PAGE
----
“Now we have the World Cup,” he said. “We’re talking about 12 years of political reform… [this is being done] because of the World Cup — but it [was] pushed forward quickly. And I think it will continue even after the World Cup, as needed and in compliance with international law.”
Sport im Fokus
Six-lane motorways, a sparkling subway system, and commuter buses that now form Qatar’s transportation hub were a distant dream in the early 2000s when the idea of a tiny country like Qatar hosting a soccer World Cup was unimaginable.
“I remember attending the opening ceremony of the 2006 Asian Games without believing that a country the size of Qatar could host such a big event,” said Rizvi, photographer and author of a book about Pakistani cuisine.
“On that cold, rainy December night in the brand-new Khalifa International Stadium, it became clear that Qatar was shifting its focus to sport, culture and education.”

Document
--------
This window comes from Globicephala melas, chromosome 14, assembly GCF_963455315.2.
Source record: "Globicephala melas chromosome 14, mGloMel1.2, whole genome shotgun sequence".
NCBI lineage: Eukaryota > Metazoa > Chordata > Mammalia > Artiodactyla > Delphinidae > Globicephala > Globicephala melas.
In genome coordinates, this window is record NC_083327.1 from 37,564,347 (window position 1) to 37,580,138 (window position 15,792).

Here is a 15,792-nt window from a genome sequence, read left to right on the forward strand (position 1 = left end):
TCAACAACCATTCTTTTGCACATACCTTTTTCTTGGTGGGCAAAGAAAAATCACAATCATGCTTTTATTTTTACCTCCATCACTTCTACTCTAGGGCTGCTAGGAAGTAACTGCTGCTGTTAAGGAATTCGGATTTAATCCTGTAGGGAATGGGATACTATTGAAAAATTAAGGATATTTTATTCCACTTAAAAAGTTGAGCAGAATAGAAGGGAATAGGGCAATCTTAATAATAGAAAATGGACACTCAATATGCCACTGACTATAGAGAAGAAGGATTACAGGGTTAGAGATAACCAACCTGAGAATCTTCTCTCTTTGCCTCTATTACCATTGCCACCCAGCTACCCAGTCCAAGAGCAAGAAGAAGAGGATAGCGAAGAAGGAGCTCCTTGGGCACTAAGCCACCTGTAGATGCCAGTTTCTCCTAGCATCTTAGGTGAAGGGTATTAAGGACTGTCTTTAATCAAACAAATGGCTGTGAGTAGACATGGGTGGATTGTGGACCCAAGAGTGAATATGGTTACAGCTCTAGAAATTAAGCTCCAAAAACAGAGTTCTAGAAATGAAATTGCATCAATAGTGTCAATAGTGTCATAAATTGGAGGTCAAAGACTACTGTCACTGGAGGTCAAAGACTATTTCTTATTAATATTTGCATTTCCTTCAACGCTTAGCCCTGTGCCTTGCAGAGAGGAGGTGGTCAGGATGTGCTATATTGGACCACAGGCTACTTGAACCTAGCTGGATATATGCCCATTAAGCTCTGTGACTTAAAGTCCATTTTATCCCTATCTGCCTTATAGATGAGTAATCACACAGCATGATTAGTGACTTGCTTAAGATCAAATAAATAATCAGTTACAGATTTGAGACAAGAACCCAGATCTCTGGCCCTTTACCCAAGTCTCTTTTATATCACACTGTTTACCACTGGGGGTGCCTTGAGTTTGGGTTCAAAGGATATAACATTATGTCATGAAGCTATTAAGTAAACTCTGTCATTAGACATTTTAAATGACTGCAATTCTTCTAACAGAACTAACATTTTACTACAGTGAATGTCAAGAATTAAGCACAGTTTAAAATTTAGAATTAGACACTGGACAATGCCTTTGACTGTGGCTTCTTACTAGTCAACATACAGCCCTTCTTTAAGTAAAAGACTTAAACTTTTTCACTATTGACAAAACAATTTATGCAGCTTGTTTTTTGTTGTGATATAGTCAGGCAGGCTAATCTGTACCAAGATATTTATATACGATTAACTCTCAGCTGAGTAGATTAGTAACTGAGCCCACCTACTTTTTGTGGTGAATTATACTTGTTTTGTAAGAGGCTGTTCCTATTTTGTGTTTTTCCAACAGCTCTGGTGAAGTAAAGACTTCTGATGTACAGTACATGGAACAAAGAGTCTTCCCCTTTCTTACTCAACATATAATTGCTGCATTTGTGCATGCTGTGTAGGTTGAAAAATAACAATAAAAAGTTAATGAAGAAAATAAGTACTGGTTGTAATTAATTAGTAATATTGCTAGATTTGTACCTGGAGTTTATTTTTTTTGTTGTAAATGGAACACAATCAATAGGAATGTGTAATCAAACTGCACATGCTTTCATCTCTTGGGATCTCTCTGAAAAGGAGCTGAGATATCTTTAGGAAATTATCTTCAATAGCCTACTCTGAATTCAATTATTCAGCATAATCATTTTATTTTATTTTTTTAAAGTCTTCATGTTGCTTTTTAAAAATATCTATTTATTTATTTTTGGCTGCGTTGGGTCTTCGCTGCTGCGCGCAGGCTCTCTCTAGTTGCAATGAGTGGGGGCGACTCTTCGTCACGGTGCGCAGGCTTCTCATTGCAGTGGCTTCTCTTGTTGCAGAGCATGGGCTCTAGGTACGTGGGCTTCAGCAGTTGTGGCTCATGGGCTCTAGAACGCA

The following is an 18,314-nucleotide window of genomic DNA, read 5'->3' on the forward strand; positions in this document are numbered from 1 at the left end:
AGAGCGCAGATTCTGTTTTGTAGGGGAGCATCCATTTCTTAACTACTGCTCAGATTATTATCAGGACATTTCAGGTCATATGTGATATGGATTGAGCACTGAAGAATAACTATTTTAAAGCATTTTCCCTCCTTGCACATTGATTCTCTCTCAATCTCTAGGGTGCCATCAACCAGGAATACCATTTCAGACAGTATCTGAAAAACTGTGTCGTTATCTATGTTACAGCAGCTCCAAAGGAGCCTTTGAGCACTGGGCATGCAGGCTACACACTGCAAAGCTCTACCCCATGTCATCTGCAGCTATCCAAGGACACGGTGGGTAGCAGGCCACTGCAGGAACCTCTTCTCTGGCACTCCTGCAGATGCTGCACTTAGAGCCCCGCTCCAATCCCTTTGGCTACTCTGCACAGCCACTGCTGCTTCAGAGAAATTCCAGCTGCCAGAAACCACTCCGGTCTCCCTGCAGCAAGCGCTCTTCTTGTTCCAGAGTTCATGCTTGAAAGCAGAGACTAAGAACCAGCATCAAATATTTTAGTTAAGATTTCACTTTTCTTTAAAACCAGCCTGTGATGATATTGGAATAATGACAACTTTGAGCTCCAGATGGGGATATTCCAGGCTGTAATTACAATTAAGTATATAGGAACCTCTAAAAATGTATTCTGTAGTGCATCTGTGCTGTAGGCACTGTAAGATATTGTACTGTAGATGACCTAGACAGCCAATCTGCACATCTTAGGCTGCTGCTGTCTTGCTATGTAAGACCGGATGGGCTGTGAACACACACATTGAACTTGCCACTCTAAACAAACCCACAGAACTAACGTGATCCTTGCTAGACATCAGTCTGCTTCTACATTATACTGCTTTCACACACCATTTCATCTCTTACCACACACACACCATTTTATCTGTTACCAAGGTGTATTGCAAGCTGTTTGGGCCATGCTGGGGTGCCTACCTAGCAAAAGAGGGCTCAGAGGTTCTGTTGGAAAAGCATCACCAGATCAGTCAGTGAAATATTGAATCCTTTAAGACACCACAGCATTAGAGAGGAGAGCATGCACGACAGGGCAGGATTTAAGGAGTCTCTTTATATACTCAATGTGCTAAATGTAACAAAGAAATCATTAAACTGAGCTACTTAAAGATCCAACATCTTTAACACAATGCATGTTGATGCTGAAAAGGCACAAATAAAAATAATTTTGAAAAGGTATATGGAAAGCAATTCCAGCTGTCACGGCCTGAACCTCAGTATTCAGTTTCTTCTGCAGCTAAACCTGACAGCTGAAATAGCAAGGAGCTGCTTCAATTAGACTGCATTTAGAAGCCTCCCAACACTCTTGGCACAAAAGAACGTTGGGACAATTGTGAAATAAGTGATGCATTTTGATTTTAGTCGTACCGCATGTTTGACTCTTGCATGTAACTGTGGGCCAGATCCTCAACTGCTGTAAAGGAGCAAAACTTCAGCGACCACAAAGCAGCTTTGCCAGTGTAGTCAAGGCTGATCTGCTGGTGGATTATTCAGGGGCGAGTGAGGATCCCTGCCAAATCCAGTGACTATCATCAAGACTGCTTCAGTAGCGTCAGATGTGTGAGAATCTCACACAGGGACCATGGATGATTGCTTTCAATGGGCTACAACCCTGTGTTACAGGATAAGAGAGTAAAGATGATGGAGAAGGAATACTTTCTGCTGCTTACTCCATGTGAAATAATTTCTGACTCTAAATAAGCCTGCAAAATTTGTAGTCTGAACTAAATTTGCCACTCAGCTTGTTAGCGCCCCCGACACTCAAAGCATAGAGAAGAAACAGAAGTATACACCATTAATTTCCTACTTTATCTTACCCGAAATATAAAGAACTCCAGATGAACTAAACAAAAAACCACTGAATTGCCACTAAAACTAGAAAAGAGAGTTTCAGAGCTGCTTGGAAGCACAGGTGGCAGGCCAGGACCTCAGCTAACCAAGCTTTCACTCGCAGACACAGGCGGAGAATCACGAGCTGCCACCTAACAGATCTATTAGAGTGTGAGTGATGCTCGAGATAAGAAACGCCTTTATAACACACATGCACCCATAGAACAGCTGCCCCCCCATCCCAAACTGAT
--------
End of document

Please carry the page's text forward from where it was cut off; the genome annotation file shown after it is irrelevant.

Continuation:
The country formalized this change in the following years as part of its National Vision 2030, an ambitious development plan that aims to diversify its economy, reduce its carbon footprint, and achieve social progress.
Sport is an important pillar of this vision. Since 2012, Qatar has celebrated a sports day in February every year. The occasion is marked as a public holiday, which allows residents to participate in sports and fitness activities.
According to Rizvi, the number of women and girls in sports was negligible back then.
“My daughter started playing soccer as a child but left after a while because there were no all-girls teams,” she said. “But now, as a teenager, she plays at an academy that has earned her international reputation and has given her the opportunity to meet her soccer idols.
“And it’s not just them, many young women from Qatar come to training sessions and games with their fathers, who seem really proud and you can see them cheering them on from the sidelines.”
In women’s soccer, however, there was little progress on the larger stage. The Qatari women’s soccer team has not played a competitive game in several years and has dropped out of the FIFA rankings, while many young people and young women stop playing as they get older.
“It wasn’t just about Qatar”